09 September 2021
Environmental Finance's Forestry, agriculture and sustainable land use briefing afternoon included a half-day of presentations, a panel, and a live discussion group. It was the fourth in a series of thematic briefing afternoons that Environmental Finance is running throughout the year on the topic of Natural Capital Investment.
The event opened with keynote interview with Simon Zadek, chair for Finance for Biodiversity, who considered the impact of the food industry on nature and climate and how private finance can support the transition to a low-carbon food system.
He said the food transition shares echoes with the early stages of the energy transition, particularly as pressure mounts on the financial community to support the transition. This mobilisation can be seen in development of initiatives such as Nature Action 100 and Ceres Food Emissions 50, he said.
He added the transition to a sustainable, global food system will bring significant disruption. He cautioned that investors and policy makers will have to manage unintended consequences as climate and nature risk is priced into food systems.
"Food security problems, price escalation, price spiking, bankruptcy and reduced nutritional outcomes...these are all possible effects of disruption caused by [private finance] pushing nature and climate risk [awareness]," he said.
He also outlined the risk of "an equivalent for stranded assets". He highlighted the potential for falling land asset values as a result.
Zadek added that Finance for Biodiversity will publish a set of scenarios next month on the cascade effects of alt-protein and vertical farming on land prices and commodity markets.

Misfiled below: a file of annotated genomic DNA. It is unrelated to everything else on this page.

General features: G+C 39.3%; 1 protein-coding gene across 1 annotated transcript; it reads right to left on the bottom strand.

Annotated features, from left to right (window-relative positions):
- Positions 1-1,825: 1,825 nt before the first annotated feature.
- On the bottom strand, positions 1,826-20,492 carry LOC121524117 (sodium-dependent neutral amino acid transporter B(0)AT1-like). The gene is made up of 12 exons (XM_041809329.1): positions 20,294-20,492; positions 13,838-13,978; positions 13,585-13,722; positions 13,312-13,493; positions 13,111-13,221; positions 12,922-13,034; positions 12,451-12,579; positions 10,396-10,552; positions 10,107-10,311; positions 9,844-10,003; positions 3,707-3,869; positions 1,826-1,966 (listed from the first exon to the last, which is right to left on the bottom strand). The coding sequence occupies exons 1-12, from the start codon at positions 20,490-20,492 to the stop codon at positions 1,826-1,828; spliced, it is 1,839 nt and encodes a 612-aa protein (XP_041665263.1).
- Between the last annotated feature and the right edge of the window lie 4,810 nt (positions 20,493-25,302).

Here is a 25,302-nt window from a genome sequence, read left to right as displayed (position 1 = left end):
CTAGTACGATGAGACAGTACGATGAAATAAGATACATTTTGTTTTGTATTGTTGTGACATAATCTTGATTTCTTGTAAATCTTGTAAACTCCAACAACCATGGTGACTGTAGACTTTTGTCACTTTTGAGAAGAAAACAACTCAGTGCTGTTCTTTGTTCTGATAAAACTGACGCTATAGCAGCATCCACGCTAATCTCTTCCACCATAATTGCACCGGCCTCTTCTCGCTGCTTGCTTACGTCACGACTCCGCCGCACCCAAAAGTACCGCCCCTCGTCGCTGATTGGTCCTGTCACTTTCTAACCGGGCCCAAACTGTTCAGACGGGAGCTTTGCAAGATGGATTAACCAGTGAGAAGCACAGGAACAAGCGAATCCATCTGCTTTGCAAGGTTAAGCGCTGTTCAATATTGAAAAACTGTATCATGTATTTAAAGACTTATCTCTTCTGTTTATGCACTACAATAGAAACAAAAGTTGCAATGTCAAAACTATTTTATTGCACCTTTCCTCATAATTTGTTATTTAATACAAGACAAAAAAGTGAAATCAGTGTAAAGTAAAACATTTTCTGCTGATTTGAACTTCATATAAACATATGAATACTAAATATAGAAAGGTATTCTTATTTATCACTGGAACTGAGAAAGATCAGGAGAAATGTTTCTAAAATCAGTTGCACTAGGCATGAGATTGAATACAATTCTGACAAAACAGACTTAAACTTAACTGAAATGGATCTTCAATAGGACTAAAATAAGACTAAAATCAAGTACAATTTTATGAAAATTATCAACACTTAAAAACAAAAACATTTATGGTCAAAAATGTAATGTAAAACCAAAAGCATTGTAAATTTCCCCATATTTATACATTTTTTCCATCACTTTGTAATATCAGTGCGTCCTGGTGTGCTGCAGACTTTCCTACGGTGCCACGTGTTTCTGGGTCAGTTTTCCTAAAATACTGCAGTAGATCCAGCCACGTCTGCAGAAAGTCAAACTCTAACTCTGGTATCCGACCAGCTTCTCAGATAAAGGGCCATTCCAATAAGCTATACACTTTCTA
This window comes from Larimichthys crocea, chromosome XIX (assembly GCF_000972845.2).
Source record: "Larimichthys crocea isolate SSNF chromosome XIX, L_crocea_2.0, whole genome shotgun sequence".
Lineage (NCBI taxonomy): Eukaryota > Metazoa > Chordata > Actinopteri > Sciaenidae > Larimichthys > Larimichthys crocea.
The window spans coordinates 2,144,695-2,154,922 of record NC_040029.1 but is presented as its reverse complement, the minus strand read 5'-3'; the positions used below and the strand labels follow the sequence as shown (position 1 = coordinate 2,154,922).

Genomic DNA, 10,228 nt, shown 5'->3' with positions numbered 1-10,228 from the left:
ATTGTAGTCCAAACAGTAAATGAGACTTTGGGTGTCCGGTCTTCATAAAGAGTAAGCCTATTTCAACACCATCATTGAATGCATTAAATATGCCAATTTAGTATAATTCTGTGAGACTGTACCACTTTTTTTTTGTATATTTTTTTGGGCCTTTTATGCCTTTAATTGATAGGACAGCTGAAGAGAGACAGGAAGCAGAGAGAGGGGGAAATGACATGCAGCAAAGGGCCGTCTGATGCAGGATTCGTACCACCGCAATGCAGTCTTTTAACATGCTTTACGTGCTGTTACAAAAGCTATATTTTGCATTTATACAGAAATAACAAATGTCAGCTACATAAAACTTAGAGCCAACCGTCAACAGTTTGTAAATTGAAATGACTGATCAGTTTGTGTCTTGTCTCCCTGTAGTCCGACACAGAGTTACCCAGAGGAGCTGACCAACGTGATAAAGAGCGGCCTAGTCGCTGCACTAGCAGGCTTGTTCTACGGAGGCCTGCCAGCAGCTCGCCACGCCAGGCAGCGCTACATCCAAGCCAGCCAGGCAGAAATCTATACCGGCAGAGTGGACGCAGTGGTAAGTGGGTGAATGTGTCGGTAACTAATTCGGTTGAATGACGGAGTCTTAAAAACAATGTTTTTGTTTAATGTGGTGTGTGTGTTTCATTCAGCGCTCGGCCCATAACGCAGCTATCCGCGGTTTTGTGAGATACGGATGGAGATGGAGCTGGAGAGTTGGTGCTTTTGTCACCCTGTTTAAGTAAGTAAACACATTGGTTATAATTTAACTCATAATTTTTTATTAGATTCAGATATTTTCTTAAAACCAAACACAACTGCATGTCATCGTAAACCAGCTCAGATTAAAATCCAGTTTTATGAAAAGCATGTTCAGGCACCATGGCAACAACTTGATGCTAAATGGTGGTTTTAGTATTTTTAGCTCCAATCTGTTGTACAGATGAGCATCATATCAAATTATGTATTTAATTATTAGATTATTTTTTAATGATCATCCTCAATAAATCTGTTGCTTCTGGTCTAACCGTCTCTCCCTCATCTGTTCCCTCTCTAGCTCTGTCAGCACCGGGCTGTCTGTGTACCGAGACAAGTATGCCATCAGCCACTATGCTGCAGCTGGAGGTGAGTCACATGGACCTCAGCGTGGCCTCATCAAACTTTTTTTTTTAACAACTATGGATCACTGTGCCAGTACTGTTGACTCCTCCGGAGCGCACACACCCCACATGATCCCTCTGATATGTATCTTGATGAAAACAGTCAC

Later in the day, a panel on Investment strategies to support sustainable land use considered the best funding and investment opportunities for mobilising capital towards sustainable land use and agriculture.
Speaking on the panel, Santiago Cortes, head of ESG at Amerra Capital, said: "Our approach is active management – from both a debt or equity perspective". He said an active approach was needed "in order to be able to influence change".
Referring to the impact focused lending Clarmondial does for small and medium-sized enterprises (SMEs) in emerging markets, Tanja Havemann, co-founder and director of Clarmondial, said: "all types of funding are required" in emerging markets and warned that the funding gap is growing on the credit side, as a result of the economic fallout of Covid-19.
She added: "We think [lending] is an easier entry point than equity and long-term financing for more risk adverse investors at the moment"
Additional discussions from the day included panels on Global forestry investment opportunities for ESG investors and The rapid evolution of voluntary carbon markets, with case studies on Biodiversity as an Investment in Forestry, Attracting private investment in positive land use change and Climate smart food system investments.
To watch these sessions on demand, click below.